Friday, October 07, 2011

When a key is just too new. . .

This will sound strange, possibly even a bit comical to people like me who've just not thought about it; but the most routine problem we face at CityWalk at Akard (our Downtown building that provides high-quality, affordable housing for working people and formerly homeless neighbors) involves forgotten keys.

That's right, forgotten keys.

People are constantly forgetting to carry their keys with them when they leave their apartments.  As a result, it seems someone is always locked out of an apartment. 

It can be a real aggravation for everyone. 

Of course, the tenant who's locked out is not happy.  After hours, the problem is magnified due to security concerns at the front desk.  The night watchman cannot leave  his/her post.  Often the remedy to the crisis involves a call to the fire department and a damaged lock set or worse, door and door facing. 

I unlocked a door earlier this week before leaving the building at the end of the day. 

Why is this so hard for people? 

Why don't they carry their keys? 

Why do they forget them so often?

The answer hit me in the wee hours.

People who've not had a home for a long time aren't accustomed to thinking in terms of keys or locks.  Their world has been defined by large open sleeping areas with lots of other people where there is little privacy.  Their experience is all about someone else controlling the keys either to lock them in or to lock them out. 

If you sleep behind a building in the "shelter" of an ally, up against a wall, you have no use for a key.  You don't think about a key. 

We usually regard the aggravating nuisance of lost keys as an example of irresponsibility.  There may be some of that involved.  But I'm convinced it's a much deeper issue.  It's about settling in at last.  It's about coming to terms with housing as a new, permanent fact of life for folks who'd forgotten all about having a home of one's own.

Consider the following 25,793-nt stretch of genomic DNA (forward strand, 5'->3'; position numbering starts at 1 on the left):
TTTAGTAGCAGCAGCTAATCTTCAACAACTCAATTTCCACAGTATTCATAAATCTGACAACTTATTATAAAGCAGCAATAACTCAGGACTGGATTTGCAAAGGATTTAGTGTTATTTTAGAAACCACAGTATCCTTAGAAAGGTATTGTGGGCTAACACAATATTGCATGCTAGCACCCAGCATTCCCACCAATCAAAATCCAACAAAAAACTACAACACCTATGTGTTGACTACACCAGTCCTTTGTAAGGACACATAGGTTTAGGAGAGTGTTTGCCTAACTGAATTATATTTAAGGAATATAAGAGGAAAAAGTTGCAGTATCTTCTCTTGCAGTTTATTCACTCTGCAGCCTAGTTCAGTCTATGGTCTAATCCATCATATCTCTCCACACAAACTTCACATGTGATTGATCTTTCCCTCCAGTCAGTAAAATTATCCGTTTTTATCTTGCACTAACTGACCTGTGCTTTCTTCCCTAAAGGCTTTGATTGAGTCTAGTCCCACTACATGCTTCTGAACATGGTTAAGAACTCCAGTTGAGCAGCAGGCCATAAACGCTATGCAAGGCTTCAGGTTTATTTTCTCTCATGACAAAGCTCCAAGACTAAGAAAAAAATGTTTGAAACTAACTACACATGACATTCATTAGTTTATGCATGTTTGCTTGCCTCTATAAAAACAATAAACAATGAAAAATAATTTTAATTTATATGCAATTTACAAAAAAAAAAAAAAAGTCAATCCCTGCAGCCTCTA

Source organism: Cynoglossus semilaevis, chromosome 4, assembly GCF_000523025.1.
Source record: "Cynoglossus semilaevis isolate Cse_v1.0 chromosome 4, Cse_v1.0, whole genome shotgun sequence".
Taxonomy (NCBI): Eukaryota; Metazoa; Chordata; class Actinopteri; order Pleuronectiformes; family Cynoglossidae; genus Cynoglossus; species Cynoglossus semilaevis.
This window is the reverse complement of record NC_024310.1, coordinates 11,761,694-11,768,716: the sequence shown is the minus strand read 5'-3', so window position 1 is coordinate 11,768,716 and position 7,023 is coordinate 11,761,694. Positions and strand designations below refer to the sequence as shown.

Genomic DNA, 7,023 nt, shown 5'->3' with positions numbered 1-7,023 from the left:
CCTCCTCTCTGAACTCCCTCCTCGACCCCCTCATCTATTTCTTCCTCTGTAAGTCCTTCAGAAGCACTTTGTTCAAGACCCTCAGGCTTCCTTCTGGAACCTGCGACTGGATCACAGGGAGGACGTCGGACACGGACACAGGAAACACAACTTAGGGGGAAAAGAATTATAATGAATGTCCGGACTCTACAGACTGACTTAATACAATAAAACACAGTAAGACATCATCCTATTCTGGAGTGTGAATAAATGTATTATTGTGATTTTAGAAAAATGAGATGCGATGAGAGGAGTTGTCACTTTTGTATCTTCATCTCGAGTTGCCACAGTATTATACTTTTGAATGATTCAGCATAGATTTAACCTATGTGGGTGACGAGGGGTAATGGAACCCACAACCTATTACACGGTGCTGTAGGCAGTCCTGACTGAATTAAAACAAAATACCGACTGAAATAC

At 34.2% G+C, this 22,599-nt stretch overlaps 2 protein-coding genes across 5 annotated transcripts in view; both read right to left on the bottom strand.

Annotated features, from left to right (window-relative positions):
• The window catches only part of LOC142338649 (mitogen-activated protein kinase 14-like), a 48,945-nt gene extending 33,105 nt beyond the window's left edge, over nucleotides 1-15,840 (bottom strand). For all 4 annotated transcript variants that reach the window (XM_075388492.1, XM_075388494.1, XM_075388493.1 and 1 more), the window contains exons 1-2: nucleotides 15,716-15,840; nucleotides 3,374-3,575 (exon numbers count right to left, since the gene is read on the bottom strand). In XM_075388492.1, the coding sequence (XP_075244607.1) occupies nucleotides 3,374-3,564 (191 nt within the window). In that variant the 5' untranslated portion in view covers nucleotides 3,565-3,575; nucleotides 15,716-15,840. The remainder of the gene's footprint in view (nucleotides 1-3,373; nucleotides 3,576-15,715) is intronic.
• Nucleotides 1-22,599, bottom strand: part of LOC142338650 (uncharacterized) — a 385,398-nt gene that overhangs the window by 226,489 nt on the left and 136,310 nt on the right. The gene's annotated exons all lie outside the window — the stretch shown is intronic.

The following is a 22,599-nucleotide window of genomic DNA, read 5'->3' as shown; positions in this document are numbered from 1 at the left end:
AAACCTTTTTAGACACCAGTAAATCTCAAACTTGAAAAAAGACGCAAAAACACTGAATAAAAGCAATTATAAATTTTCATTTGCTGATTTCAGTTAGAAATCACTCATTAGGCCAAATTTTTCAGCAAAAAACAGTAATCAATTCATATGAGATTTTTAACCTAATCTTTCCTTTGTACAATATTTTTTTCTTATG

Forgetting keys is just a normal marker on the way to new life.

I believe folks who forget their keys don't need scolding.  They need a cup of coffee and a conversation about the real meaning of a key.  I have a hunch conversations like that would help.  Most would lead to lots of smiles and maybe a few tears of relief. 


Debi said...

I will think of this the next time I misplace my keys (which I do quite frequently) ...

Anonymous said...

What a thoughtful way to look at an issue. And so humane and compassionate, instead of jumping to judgment as most of us do so easily.

On a practical note, could you keep a spare key downstairs?

Lorlee said...

Years ago, I used to say that you could judge the complexity of someone's life by how many keys they had. At the time, I worked for a small landlord, so in addition to a house and car key, I had office keys and property keys. I used to say, if you slept on a park bench, you had no need for keys. How right I was. I am happy now to simply have a car key and a house key.

Anonymous said...

We have never locked our house in the 33 years we have lived in it. I think there is a key somewhere but would have to look for it.

Jim Manning said...

1. Create a "dog tag" for all former homeless residents, like in the military. Have the name of the individual on the tag AND a copy of the key on the chain and encourage them to ALWAYS wear the tag dog. Then the key is never misplaced.

2. Have an extra key for all residents in a secure place at the security desk that the resident can use if he/she forgets the key. This way the security guard does not have to leave the desk.

Thanks for the GREAT job you are doing. You are truly one of those are are "helping to create a better world."

Anonymous said...

That's a great observation- my husband and I were just talking about the importance of seeking to understand why people do what they do/think/feel, etc. It has the potential to change our thoughts/actions in those situations.

My practical note (not that you asked)- I know it can be really expensive to change knobs/locks, but there are some that (when leaving) can only lock with the key. This was how my last apartment was, and life was so crazy that I can't imagine how many times I would have locked my keys in if it hadn't been that way.
If not, there's always helping the employees to understand why it might be that it happens so much (a little less frustration on their parts). And working out a spare key system as others suggested.